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[casi] Hans Blix: Iraq Destroyed WMD 10 Years Ago

Hans Blix: Iraq Destroyed WMD 10 Years Ago
Tue September 16, 2003 10:22 PM ET

SYDNEY (Reuters) - Former U.N. chief weapons inspector
Hans Blix now believes Iraq destroyed its weapons of
mass destruction 10 years ago and that intelligence
agencies were wrong in their weapons assessment that
led to war.

In an interview with Australian radio from Sweden,
Blix said the search for evidence of biological,
chemical or nuclear weapons would probably only
uncover documents at best.

"The more time that has passed, the more I think it's
unlikely that anything will be found," Blix said in
the interview, which was broadcast on Wednesday.

"I'm certainly more and more to the conclusion that
Iraq has, as they maintained, destroyed almost all of
what they had in the summer of 1991," Blix said.

In 1991, the United Nations' International Atomic
Energy Agency (IAEA) found what it called a secret
nuclear weapons program in Iraq. It spent the next
seven years dismantling Baghdad's nuclear capability,
until its inspectors were thrown out of Iraq.

Before ordering the invasion that toppled President
Saddam Hussein, President Bush referred to an imminent
threat posed by Iraqi weapons of mass destruction as a
prime justification for war.

"In the beginning they talked about weapons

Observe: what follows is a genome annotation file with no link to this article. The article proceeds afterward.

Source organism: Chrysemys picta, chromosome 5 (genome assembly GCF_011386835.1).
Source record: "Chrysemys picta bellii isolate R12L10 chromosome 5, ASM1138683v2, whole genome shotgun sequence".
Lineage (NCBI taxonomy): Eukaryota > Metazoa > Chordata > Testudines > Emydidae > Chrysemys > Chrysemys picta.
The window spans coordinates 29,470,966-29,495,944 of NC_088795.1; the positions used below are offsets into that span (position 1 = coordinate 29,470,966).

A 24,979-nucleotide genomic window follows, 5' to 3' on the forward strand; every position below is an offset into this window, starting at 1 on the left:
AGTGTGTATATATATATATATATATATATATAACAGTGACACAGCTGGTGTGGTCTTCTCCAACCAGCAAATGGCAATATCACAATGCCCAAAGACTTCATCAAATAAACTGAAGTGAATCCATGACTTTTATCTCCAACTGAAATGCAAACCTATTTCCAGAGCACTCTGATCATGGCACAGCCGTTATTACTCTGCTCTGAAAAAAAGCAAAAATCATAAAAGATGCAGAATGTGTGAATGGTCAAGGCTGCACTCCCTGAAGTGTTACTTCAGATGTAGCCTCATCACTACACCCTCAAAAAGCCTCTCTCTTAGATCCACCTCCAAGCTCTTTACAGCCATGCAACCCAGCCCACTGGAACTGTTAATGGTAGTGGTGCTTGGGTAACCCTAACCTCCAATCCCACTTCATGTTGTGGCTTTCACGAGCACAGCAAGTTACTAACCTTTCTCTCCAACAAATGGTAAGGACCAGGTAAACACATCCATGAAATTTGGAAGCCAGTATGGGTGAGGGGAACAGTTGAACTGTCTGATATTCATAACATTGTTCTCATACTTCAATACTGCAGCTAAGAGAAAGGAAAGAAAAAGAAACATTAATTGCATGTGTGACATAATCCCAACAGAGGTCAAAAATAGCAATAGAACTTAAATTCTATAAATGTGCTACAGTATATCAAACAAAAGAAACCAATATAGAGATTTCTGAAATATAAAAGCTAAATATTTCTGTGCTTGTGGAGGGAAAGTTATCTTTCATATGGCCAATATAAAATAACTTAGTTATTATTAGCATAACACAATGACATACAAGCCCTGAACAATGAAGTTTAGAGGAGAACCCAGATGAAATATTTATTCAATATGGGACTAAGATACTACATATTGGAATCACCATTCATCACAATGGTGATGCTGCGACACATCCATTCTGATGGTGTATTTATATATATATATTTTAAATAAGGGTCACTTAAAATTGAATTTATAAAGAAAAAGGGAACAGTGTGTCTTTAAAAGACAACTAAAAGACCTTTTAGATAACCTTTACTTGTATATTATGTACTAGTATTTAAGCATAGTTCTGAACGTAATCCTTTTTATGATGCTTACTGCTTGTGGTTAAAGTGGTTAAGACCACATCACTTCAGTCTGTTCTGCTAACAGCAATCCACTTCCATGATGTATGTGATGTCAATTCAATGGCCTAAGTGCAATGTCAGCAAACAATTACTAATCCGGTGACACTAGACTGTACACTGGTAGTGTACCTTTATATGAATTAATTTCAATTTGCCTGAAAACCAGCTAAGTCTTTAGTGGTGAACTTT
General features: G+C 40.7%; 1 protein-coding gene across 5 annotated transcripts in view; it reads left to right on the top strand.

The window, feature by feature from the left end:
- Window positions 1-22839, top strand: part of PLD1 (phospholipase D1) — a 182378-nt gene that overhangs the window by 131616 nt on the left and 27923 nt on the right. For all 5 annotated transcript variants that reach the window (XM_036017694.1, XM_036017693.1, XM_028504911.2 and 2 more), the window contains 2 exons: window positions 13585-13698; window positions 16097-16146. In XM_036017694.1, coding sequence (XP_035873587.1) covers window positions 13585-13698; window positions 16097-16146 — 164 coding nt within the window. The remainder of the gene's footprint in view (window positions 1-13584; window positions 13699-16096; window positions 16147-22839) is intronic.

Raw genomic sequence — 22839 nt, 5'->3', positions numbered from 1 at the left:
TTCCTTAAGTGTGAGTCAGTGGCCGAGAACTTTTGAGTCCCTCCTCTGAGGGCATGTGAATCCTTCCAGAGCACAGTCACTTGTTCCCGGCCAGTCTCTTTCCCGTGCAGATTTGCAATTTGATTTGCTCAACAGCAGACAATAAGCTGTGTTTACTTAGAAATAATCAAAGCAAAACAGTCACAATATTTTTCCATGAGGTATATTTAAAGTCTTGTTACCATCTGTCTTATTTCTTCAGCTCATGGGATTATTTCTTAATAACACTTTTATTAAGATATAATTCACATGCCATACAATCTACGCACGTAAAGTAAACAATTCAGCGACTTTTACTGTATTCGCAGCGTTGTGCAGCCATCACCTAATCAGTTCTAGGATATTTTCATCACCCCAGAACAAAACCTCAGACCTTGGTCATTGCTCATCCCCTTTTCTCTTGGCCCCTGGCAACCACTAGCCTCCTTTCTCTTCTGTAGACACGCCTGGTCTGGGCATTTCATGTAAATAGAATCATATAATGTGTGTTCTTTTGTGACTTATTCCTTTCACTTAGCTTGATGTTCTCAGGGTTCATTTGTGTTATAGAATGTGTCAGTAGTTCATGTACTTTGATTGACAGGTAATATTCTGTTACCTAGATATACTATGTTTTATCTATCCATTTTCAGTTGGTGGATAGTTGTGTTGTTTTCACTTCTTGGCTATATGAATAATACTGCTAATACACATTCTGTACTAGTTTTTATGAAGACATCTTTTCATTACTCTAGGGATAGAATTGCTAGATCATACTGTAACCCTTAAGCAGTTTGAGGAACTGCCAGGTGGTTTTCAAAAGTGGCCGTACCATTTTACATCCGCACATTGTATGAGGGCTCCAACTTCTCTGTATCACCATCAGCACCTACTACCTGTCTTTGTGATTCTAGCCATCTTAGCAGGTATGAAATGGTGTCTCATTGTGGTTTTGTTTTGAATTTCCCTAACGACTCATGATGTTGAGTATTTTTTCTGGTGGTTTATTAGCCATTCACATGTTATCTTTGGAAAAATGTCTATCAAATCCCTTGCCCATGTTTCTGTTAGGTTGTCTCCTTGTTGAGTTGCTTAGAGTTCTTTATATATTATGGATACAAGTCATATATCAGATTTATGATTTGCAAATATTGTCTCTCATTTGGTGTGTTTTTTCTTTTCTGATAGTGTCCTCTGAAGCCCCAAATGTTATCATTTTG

concretely, and later on they talked about weapons
programs...maybe they'll find some documents of
interest," Blix said.

Blix spent three years searching for Iraqi chemical,
biological and ballistic missiles as head of the U.N.
Monitoring, Verification and Inspection Commission.

U.N. inspectors left Iraq in March this year as
American and British forces prepared to invade. Calls
for their reinstatement have been denied, with the
U.S. occupation authorities preferring instead to set
up their own body, the Iraq Survey Group.

After more than five months of searching, no weapons
of mass destruction have been found by the Iraq Survey
Group, which consists of about 1,500 experts.

U.S. officials said in July that the search had
uncovered documents pointing to a program to develop
such weapons.

But the U.S. media network ABC News reported on Monday
that a draft report by the Iraq Survey Group provides
no solid evidence that Iraq had such arms when the
United States invaded.

The U.S. government has consistently said the search
for weapons of mass destruction will take time and
that it is confident evidence will eventually be

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